In cyberspace there are numerous websites that track the evolution of hurricanes and tropical storms in the area of the Atlantic Ocean where, says webpage Stormcarib, the season extends from June 1 to November 30.

Information about the nature and characteristics of hurricanes also abounds, and the web surfer can also find multimedia applications that show the behavior of a hurricane once it has formed.

One of the most complete websites is the National Hurricane Center of the U.S. National Oceanic and Atmospheric Administration (NOAA), which complements its information with satellite images, recommendations for action in emergency situations, and an archive with extensive information about these meteorological phenomena.

The English word "hurricane" originates in the name that the Taino Indians, a native Carib population, gave these powerful storms: hurakán.

According to the definition given by the website Infoplease, hurricanes are cyclones in which wind speed surpasses 119 km (74 miles) per hour. Although the term is used only for such storms in the North Atlantic, the phenomenon also appears in other parts of the world, and in the Pacific is known as a typhoon or a tropical cyclone.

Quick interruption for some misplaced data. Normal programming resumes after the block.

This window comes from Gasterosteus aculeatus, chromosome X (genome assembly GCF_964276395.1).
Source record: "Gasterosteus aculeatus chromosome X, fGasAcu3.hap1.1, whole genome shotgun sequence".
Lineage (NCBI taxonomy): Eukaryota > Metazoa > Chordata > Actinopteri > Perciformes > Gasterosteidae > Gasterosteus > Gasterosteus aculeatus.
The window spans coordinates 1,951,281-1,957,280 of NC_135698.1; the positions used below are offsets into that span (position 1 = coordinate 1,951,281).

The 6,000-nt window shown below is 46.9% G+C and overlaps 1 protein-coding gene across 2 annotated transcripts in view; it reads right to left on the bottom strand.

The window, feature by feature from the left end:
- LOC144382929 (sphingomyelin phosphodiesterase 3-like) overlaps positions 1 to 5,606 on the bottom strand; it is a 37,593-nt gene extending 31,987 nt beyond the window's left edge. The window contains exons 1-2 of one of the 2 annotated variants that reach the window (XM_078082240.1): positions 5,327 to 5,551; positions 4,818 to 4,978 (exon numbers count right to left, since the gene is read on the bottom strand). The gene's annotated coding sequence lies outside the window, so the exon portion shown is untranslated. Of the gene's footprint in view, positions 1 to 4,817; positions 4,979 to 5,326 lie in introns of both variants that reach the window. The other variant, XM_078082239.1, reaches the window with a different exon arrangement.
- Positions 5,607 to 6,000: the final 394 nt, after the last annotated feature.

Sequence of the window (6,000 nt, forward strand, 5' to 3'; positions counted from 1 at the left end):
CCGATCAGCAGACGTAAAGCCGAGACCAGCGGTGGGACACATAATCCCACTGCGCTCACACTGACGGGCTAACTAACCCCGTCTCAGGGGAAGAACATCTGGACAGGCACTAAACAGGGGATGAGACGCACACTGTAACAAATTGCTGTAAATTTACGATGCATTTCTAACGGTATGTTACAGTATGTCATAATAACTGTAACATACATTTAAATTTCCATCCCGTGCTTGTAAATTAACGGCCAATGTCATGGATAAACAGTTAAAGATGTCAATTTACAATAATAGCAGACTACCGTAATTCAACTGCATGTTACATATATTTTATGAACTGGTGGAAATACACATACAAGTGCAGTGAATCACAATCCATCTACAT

The energy produced by the movement of a hurricane in one day is the equivalent of all the energy that would be consumed in the United States in six months, says another hurricane-dedicated Internet site.

U.S. NOAA: National Hurricane Center
Puerto Rico: huracan.net
Stormcarib: Caribbean Hurricane Network
What is a hurricane?
Hurricanes: On-line guide
Encyclopedia Infoplease: hurricanes
Yahoo! Special coverage: Hurricane Season



 

Copyright 2002 Tierramérica. All Rights Reserved

 

 

Hippocampus reidi. Crédito E.G. Lines Jr./Shedd Aquarium. Fuente: UICN
Hippocampus reidi. Credit: E.G. Lines Jr./Shedd Aquarium. Source: UICN

 

 

 

 

 

 

 

 

 

 

 

 

 

 

 

 

 

 

 

 

 

 

 

 

Anopheles gambiae. Credit: CDC/James D. Gathany
Anopheles gambiae. Credit: CDC/James D. Gathany

 

 

 

 

 

 

 

 

 

 

 

 

 

 

 

 

 

 

 

 

 

 

 

Fuente: US NOAA
Source: US NOAA